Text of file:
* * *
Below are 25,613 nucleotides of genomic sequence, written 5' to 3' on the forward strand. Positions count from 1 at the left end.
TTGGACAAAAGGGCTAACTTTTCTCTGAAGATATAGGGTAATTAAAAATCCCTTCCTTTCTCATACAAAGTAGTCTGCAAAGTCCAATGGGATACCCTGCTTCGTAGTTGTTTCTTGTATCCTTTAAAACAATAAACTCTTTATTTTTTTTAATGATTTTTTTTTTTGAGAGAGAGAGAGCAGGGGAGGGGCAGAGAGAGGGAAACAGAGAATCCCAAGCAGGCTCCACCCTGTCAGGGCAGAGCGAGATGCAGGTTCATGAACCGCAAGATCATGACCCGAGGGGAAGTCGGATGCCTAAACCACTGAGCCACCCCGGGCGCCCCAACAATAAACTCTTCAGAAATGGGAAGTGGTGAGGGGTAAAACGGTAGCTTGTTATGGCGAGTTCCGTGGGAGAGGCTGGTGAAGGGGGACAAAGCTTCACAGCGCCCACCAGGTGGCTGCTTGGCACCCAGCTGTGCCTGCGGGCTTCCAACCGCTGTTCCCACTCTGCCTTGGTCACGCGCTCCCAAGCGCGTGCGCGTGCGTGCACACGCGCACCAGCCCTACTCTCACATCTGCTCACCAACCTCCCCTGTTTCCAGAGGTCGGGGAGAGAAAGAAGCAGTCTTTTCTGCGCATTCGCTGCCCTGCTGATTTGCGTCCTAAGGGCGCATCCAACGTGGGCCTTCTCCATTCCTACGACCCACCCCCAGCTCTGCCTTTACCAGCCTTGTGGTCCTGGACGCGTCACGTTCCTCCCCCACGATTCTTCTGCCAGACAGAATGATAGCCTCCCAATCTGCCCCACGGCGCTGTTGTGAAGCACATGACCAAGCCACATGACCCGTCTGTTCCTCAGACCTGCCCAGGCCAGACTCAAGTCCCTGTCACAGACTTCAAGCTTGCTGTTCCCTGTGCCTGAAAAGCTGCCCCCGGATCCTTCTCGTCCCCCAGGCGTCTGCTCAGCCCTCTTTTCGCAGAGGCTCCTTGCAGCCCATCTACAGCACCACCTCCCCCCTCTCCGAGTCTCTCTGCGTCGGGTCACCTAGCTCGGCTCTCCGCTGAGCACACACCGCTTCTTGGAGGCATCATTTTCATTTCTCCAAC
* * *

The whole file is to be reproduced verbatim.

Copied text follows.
Below are 25,613 nucleotides of genomic sequence, written 5' to 3' on the forward strand. Positions count from 1 at the left end.
TTGGACAAAAGGGCTAACTTTTCTCTGAAGATATAGGGTAATTAAAAATCCCTTCCTTTCTCATACAAAGTAGTCTGCAAAGTCCAATGGGATACCCTGCTTCGTAGTTGTTTCTTGTATCCTTTAAAACAATAAACTCTTTATTTTTTTTAATGATTTTTTTTTTTGAGAGAGAGAGAGCAGGGGAGGGGCAGAGAGAGGGAAACAGAGAATCCCAAGCAGGCTCCACCCTGTCAGGGCAGAGCGAGATGCAGGTTCATGAACCGCAAGATCATGACCCGAGGGGAAGTCGGATGCCTAAACCACTGAGCCACCCCGGGCGCCCCAACAATAAACTCTTCAGAAATGGGAAGTGGTGAGGGGTAAAACGGTAGCTTGTTATGGCGAGTTCCGTGGGAGAGGCTGGTGAAGGGGGACAAAGCTTCACAGCGCCCACCAGGTGGCTGCTTGGCACCCAGCTGTGCCTGCGGGCTTCCAACCGCTGTTCCCACTCTGCCTTGGTCACGCGCTCCCAAGCGCGTGCGCGTGCGTGCACACGCGCACCAGCCCTACTCTCACATCTGCTCACCAACCTCCCCTGTTTCCAGAGGTCGGGGAGAGAAAGAAGCAGTCTTTTCTGCGCATTCGCTGCCCTGCTGATTTGCGTCCTAAGGGCGCATCCAACGTGGGCCTTCTCCATTCCTACGACCCACCCCCAGCTCTGCCTTTACCAGCCTTGTGGTCCTGGACGCGTCACGTTCCTCCCCCACGATTCTTCTGCCAGACAGAATGATAGCCTCCCAATCTGCCCCACGGCGCTGTTGTGAAGCACATGACCAAGCCACATGACCCGTCTGTTCCTCAGACCTGCCCAGGCCAGACTCAAGTCCCTGTCACAGACTTCAAGCTTGCTGTTCCCTGTGCCTGAAAAGCTGCCCCCGGATCCTTCTCGTCCCCCAGGCGTCTGCTCAGCCCTCTTTTCGCAGAGGCTCCTTGCAGCCCATCTACAGCACCACCTCCCCCCTCTCCGAGTCTCTCTGCGTCGGGTCACCTAGCTCGGCTCTCCGCTGAGCACACACCGCTTCTTGGAGGCATCATTTTCATTTCTCCAAC